By Ian Stone, Operations Manager at IPG Systems
Business owners, building managers and health & safety professionals have a responsibility to ensure the safety of staff, visitors and the general public. The implications of failure can be serious injury or even death. While the risk of an incident occurring may seem low, the impact can be very high and therefore vigilance is a key factor in reducing risk.
There are a number of practical steps that can be followed that help towards ensuring you are fully compliant, from understanding the risks associated with all your assets and plant, through to ensuring you have processes in place to fully track all your legal obligations, and importantly, to know that the required inspections, tests and maintenance have all been completed.
With this in mind, we have produced the following practical A-to-Z guide that offers some outline tips that help towards achieving health and safety compliance in the workplace:
Auditing and Reporting
The objectives of health and safety auditing are to provide evidence and assurance that statutory health and safety requirements are being satisfied. Larger firms are required to have formal procedures in place for auditing performance and controls. Supporting audit guides are available to access via the HSE’s website, in addition to a number of software tools that have been created to help simplify the auditing process.
British Safety Council
The British Safety Council is a charity that works in conjunction with businesses to help improve health, safety and environmental management. It provides a range of training courses that provide accredited qualifications, in addition to auditing services to help provide an impartial view of your existing health and safety processes, guidelines and reporting systems.
It is imperative that your internal health and safety policy is communicated to all staff members. Awareness of the rules is a vital consideration; therefore steps must be in place to ensure all staff members are kept up to date on the most current regulations so individual staff members are not unintentionally breaching any rules.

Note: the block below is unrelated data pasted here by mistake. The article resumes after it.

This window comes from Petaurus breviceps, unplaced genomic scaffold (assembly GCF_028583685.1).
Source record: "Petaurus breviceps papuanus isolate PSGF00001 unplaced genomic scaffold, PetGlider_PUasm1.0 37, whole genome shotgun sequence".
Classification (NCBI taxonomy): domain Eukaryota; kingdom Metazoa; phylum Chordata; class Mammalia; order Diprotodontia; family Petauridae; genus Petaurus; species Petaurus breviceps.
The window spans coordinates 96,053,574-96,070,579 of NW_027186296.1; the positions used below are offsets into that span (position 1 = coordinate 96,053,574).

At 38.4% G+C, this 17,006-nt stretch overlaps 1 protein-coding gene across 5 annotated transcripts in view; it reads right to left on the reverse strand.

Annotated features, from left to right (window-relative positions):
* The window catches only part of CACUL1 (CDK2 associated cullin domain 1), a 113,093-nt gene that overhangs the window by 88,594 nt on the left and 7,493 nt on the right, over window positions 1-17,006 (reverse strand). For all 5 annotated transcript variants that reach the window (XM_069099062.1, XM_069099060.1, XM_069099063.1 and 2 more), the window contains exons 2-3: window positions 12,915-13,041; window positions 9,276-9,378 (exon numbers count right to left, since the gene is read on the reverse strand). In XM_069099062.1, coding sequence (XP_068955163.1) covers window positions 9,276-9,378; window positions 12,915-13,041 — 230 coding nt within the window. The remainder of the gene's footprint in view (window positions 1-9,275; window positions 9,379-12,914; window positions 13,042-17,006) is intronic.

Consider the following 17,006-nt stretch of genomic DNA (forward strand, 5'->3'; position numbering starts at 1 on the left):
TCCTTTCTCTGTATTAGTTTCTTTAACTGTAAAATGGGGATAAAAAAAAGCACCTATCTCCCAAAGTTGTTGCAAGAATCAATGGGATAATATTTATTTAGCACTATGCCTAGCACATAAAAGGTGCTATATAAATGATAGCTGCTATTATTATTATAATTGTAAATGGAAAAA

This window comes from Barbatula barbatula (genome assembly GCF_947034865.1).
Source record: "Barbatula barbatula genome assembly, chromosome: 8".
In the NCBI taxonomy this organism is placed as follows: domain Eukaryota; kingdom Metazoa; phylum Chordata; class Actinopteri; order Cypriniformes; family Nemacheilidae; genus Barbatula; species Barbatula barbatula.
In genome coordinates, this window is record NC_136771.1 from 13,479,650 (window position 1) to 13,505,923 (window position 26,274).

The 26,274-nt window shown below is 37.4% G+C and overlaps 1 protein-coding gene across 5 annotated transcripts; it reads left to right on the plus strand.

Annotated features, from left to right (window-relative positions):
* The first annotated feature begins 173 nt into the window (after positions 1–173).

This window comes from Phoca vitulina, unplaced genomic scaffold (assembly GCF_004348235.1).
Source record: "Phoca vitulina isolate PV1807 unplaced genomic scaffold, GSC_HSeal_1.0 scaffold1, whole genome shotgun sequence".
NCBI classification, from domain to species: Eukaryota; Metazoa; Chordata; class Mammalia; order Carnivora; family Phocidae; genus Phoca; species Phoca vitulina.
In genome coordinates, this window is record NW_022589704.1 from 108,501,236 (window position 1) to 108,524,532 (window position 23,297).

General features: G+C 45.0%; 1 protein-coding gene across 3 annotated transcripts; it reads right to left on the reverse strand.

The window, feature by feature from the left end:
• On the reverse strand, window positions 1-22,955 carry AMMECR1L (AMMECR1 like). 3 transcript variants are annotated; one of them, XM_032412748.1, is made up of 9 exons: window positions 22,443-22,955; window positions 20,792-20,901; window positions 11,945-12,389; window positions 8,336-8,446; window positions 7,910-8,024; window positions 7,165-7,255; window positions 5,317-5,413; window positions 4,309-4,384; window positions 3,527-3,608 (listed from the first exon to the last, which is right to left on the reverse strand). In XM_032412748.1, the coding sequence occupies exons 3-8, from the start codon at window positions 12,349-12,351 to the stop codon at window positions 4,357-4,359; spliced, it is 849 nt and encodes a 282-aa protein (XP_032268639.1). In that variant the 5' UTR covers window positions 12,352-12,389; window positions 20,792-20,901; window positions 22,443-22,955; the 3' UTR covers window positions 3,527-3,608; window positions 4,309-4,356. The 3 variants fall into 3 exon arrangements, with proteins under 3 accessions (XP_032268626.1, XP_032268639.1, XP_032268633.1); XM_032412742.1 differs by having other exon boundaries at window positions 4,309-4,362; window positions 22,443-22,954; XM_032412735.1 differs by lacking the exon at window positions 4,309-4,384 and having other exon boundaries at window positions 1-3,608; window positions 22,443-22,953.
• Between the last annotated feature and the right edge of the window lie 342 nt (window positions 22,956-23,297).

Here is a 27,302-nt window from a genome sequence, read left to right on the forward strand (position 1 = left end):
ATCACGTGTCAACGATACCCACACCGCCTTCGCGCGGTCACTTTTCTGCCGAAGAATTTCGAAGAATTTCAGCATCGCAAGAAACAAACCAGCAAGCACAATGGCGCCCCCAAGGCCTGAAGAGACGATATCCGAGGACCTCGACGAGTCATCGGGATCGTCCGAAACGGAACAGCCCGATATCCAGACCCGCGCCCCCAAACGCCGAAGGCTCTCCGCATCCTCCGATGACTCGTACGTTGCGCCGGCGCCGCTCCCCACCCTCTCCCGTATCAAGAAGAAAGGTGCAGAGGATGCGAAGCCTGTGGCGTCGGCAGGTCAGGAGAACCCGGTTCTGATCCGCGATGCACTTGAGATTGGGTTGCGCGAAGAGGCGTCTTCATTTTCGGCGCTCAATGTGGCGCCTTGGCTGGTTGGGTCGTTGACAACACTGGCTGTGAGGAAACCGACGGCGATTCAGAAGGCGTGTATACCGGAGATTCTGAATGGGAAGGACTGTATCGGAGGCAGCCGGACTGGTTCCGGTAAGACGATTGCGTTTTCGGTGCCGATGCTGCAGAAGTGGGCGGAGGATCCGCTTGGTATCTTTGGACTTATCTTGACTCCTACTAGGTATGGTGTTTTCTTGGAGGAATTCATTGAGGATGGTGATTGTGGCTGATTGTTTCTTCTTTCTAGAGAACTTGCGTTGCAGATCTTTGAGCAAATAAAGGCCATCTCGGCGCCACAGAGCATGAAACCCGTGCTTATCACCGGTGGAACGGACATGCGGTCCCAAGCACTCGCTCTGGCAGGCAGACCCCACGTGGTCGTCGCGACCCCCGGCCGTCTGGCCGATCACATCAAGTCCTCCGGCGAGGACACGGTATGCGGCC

Rather than track risk assessments, tasks, deadlines and reporting manually, today many organisations have turned to online, centralised systems. From reactive maintenance requests, through to coordinating risk assessments; everything is logged so the status of jobs can be monitored and detailed reports or audit trails accessed at any time.
According to recent research, approximately 30 deaths occur each year from electric shocks or related burns. Risks include poorly installed electrics, faulty appliances or portable equipment.
A risk assessment should be carried out to assess the potential electrical hazards in the workplace. New electrical systems should meet the latest BS7671 standard, sockets should never be overloaded with extension points, and individual appliances should all be PAT tested.
Periodic preventative maintenance should take place by a qualified engineer and internal processes should make sure that a designated representative is alerted to any potential defects or visible concerns.
A thorough assessment should be carried out to understand what fire hazards are present and to determine what precautions are required. Having assessed the risks, create a precautionary plan; from evacuation, signage, lighting, sprinklers and extinguishers to creating an emergency plan, undertaking regular drills and assigning staff members to support the fire safety plan. Create a detailed record that audits the findings and put in a place a planned review of the risk assessment to ensure it remains current and adheres to the latest regulations.
All property landlords are legally responsible for the safety of tenants with regards to gas safety. It is important that an annual gas safety check is carried out on every gas appliance by an accredited professional and a record of the inspection must be kept on file. Proof of any maintenance work should also be retained for future auditing purposes.
Health and Safety Executive
As an independent regulator, the HSE works in the interests of the public and is focused on reducing death or serious injuries that occur in workplaces across the UK. The HSE issues regular updates, advice pieces and resources on its website.